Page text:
BY Tasnova Sattar Anika

Warning: Aboriginal and Torres Strait Islander readers are warned that this article mentions the names of deceased persons.

“I can’t breathe” were the notorious last words of George Floyd. But, did you know these same words were yelled 12 times by David Dungay Jr, a 26-year-old Dunghutti man from Kempsey, when he died in police custody 5 years ago?

Both men died from ‘positional asphyxia.’ Both men repeatedly screamed, ‘I can’t breathe’ and begged for their lives. Both men had multiple officers aggressively restraining them on the ground and ignoring their pleas for help until they died. Whilst Floyd’s death sparked global protest and the incrimination of the police officers who murdered him, no criminal charges have been brought to those responsible for Dungay’s death. In fact, for the estimated 432 Indigenous deaths in police custody since the royal commission in 1991, no one has ever been convicted.

This disparity begs the question – why don’t we hear about Australian police brutality?

Aboriginal and Torres Strait Islander people have raised concerns of First Nations deaths in custody long before today in both social media and the media. However, as Amanda Porter an Indigenous scholar of policing and criminal justice writes in “Riotous or Righteous Behaviour? Representations of Subaltern Resistance in the Australian Mainstream Media" (2015), the difference in public reaction comes down to the difference in media coverage. Porter mentions that the media often repeat the “’dysfunctional’ and ‘lawless’ Aboriginal communities’ narrative which further perpetuates and justifies police violence against black Australians. This harmful narrative is then repeated by politicians such as Pauline Hanson, who diminish public will against police mistreatment of Aboriginal Australians which translates to systemic racism.

Institutional racism targeting Indigenous Australians equally suppresses Aboriginal families from speaking out about police brutality. Legal structures such as non-publication or suppression orders are sought by state parties to prevent identification of NSW police and corrections services staff, effectively preventing the issue from the reaching the public eye. As was the case for the inquest into Dungay’s death wherein the media was ordered not to publish the names, addresses or photographs of the 21 NSW corrections staff members involved. Defamation laws were also used to protect the identity of the officer facing a murder charge for the death of Joyce Clarke, a Yamatji woman in Western Australia.

Several other issues shroud the silence around Australian police brutality: lack of compulsory education about Aboriginal mistreatment, the threat of ‘subjudice contempt’ wherein media coverage poses a threat to a fair trial, whether footage is released to the public etc.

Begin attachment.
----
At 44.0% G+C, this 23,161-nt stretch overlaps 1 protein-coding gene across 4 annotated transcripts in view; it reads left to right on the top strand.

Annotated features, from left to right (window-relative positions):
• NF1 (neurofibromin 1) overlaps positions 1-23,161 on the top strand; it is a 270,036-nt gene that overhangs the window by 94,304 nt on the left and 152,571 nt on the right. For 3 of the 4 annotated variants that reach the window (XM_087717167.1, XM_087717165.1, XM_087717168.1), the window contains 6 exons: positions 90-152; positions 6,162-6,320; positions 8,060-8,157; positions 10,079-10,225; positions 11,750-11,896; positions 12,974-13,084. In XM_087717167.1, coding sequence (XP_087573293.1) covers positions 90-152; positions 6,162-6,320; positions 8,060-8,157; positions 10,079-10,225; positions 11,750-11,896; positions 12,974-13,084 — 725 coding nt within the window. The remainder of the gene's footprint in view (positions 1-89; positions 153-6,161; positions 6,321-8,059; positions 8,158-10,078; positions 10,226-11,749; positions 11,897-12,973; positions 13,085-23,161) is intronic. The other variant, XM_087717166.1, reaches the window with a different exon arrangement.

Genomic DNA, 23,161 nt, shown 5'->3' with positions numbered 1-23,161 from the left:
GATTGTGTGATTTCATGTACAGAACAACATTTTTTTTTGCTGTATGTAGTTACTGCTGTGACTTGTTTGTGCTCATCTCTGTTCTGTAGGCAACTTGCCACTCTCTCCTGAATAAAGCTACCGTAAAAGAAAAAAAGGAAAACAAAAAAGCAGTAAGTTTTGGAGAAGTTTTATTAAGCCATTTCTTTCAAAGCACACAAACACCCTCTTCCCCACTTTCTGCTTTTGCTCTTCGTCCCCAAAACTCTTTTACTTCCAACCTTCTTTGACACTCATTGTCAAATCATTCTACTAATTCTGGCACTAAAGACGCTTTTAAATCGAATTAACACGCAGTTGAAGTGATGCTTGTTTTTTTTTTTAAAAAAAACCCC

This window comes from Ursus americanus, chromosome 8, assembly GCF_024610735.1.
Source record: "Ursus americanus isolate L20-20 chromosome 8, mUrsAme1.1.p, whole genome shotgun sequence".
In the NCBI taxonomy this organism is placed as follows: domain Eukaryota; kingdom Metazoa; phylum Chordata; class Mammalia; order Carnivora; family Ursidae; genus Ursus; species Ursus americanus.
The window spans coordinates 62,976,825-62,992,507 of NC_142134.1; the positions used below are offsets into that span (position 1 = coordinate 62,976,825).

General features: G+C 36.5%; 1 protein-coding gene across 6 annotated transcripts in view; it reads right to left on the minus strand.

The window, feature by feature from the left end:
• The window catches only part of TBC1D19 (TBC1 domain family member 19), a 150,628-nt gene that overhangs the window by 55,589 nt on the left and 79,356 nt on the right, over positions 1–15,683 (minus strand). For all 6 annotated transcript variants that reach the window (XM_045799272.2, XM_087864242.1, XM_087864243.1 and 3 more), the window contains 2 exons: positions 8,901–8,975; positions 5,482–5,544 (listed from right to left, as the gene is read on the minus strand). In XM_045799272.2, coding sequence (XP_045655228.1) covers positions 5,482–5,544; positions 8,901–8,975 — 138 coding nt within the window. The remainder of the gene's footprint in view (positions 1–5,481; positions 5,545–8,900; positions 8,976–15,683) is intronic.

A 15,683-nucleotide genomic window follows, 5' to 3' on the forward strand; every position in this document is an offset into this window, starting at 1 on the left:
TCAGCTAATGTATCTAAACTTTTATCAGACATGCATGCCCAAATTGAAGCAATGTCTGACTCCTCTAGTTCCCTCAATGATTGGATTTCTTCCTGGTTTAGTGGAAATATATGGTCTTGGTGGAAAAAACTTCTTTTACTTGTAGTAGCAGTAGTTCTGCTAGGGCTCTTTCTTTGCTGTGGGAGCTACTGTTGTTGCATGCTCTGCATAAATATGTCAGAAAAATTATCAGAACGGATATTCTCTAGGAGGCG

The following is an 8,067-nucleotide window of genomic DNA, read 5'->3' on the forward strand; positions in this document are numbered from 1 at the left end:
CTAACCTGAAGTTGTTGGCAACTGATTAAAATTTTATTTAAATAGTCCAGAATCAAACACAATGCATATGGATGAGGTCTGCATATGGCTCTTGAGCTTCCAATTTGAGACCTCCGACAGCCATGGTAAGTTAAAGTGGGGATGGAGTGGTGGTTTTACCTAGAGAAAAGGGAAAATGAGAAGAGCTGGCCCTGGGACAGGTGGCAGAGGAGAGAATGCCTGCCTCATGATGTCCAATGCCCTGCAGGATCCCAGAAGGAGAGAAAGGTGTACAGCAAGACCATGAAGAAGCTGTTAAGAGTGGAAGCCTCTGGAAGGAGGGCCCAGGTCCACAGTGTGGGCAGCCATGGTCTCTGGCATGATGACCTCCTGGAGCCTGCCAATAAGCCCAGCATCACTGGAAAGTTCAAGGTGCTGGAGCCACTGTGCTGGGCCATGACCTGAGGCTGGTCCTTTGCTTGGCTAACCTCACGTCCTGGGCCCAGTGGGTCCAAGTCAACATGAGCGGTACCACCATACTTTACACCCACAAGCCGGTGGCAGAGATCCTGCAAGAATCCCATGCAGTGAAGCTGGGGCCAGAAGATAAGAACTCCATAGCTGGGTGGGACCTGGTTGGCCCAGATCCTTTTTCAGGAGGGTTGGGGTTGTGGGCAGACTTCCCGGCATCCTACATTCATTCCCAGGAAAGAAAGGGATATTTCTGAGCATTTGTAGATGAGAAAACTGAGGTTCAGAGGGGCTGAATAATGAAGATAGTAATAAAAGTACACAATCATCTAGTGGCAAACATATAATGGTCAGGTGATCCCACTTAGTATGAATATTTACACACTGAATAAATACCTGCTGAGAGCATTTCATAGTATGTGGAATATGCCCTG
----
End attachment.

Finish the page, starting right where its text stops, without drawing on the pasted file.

As such, checking your privilege (if you are non-black) and educating yourself with resources about both the US and Australian Black Lives Matter movements is vital to deconstructing the deeply embedded racism in our society and effectively decolonising. Check out some of the foundational educational resources below to get you started!



  • ABC News Documentary “Will Australia Ever Have a Black Prime Minister?” which exhibits the barriers Aboriginal Australians face at every level of attempting to be heard on platforms of power including education, access, lifestyle etc.
  • Redfern Now on YouTube or Stan which follows the lives of various families in the Sydney suburb Redfern. Written by and starring Indigenous Australians.
  • In My Blood It Runs which is a short film following the coming of age of 10-year-old Dujuan as he grapples with his identity, his education and the threat of incarceration.
  • American Son on Netflix which is a harrowing film following a black mother and a white father who anxiously attempt to find their missing son.


Australia’s Indigenous incarceration rates, at 2.5%, are higher than that of African-Americans and are yet to receive any form of justice or accountability for Aboriginal deaths in custody. Start by arming yourself with knowledge about their experiences and the global movement and following relevant social media accounts. Sign petitions, check your privilege, have conversations with friends and family. If you have the means, join protests (physical or virtual) and donate to groups such as the Aboriginal Legal Service.

It’s time to stand with our First Nations people and finally put an end to police brutality against Indigenous Australians.

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